What is the Safest VPN Service? What makes a VPN service safe? These are questions we are asking and answering today.
Safety is one of the most important things to consider when using a VPN provider since you don’t want them giving up your information to ISPs for torrenting, or using your data in advertisement schemes or botnets.
After all, you are using a VPN to stay secure on the internet, so having a VPN that isn’t safe is like using a car without wheels. In this article, we go over what makes a VPN safe, how some VPNs do that, and we give you some VPN recommendations that are all great to use.
What are the Safest VPN Providers?
#1 No logs
You need to make sure that your VPN doesn’t collect logs. We have a list of all of the VPNs here that don’t collect logs. But, what are VPN logs?
Well when you connect to a VPN, you are sending your virtual traffic through their servers. So information on your use can be left behind, so if your VPN logs this information–it will be and like I mentioned before, they can either sell this data to advertisers or other companies.
Fortunately, most VPNs claim they don’t log, but a lot of lesser known or newer VPNs do log. You can find sketchy VPNs everywhere, and a lot of the time if it seems to be good to be true, the chances are that the VPN collect information and logs it.
#2 Powerful Encryption
AES-256 is by far the strongest encryption rate used right now, so make sure your VPN has that. Most of the bigger VPNs do, but every once in awhile I’ll test a VPN that claims to have this encryption rate and it turns out they only have 128-bit blowfish which is much less secure than AES.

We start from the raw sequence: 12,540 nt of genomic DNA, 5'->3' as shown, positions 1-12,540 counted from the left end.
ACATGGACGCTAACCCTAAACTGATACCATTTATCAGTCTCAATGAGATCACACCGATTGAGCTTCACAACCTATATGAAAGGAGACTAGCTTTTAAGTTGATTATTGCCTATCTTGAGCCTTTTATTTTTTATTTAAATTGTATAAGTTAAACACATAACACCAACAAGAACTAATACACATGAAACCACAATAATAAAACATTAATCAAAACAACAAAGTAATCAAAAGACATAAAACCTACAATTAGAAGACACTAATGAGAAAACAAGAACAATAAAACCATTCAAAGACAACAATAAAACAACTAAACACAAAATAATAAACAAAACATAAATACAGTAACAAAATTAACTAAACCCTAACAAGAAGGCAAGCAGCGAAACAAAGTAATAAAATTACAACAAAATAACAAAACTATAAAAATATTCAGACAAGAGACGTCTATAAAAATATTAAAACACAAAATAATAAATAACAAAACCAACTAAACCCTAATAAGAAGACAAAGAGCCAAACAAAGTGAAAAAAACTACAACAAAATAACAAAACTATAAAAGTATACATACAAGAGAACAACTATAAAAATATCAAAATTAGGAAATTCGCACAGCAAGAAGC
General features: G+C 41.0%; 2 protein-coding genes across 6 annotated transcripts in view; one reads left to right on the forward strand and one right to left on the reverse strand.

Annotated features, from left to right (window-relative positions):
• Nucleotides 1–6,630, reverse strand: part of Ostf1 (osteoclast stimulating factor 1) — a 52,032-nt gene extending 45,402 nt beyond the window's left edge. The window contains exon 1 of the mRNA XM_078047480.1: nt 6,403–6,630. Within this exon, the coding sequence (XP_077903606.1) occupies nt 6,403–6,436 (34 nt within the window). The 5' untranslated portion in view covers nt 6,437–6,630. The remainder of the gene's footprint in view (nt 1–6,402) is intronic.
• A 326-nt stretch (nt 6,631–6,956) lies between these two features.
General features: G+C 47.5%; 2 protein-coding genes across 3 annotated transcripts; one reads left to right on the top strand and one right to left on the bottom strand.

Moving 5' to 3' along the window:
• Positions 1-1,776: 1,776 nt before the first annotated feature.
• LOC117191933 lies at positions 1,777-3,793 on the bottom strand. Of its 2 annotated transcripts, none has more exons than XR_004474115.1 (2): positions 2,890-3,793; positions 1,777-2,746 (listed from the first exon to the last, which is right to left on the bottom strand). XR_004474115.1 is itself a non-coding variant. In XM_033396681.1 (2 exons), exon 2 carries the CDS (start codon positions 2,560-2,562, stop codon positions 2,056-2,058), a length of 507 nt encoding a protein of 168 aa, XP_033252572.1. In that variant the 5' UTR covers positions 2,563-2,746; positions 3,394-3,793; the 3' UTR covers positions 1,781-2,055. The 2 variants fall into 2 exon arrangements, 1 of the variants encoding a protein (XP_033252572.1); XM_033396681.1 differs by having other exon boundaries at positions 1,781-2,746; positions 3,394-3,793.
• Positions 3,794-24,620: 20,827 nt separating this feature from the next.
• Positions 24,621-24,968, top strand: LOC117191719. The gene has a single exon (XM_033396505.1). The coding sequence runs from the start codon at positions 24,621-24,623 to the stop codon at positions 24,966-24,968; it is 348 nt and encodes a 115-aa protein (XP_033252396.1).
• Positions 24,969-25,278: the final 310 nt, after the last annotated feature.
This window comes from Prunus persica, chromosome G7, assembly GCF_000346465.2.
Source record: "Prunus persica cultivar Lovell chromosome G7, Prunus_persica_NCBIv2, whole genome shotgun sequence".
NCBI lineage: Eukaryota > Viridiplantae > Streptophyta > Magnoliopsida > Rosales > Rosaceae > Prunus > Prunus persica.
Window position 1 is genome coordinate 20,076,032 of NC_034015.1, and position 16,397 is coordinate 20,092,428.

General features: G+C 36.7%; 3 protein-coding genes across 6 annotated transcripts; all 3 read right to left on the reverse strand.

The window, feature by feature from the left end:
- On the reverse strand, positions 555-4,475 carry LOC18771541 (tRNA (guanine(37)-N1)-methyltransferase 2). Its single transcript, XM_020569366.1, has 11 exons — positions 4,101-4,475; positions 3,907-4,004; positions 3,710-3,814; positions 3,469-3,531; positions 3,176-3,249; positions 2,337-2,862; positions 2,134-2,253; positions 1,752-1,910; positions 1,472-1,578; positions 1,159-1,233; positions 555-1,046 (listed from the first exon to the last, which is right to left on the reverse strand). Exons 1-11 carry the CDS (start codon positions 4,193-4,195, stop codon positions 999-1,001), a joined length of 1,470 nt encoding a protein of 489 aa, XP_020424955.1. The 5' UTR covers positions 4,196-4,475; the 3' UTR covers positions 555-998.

There are a few different things you need to consider when choosing a safe VPN service. For your security you need the best encryption, but you also need things like the best protocols.
L2TP/IPsec is okay for mobile since iOS doesn’t support third party developers using anything else–but for PC or Mac, you need to be using OpenVPN as a protocol. You can find a more in-depth guide on protocols here. Most VPN providers support it, but again, some cheaper ones don’t!
The short explanation is that OpenVPN is the newest protocol for VPNs to use, and it’s the fastest and most secure option. PPTP or SSTP can be OK if you aren’t worried about security.
#3 Security features
Depending on your VPN provider, you will either have a ton of integrated security features, or not that many at all. Some things you need to look out for are kill switches (some VPNs have app + network kill switches, like TorGuard–these kill your torrent app if your VPN disconnects), DNS leak protection features (so your IP doesn’t ever leak while using VPN), supported proxy support (some VPNs let you use a double layer of security with a proxy, or they include one you can use through BitTorrent (Private Internet Access and TorGuard are two), and other things like dedicated IP address integration, and even script support.
A lot of these extra security features are just that “extra, ” but if you’re a power user or someone who is paranoid, or you just like to have the SAFEST VPN service, then these can make a huge difference.
#4 Multiple apps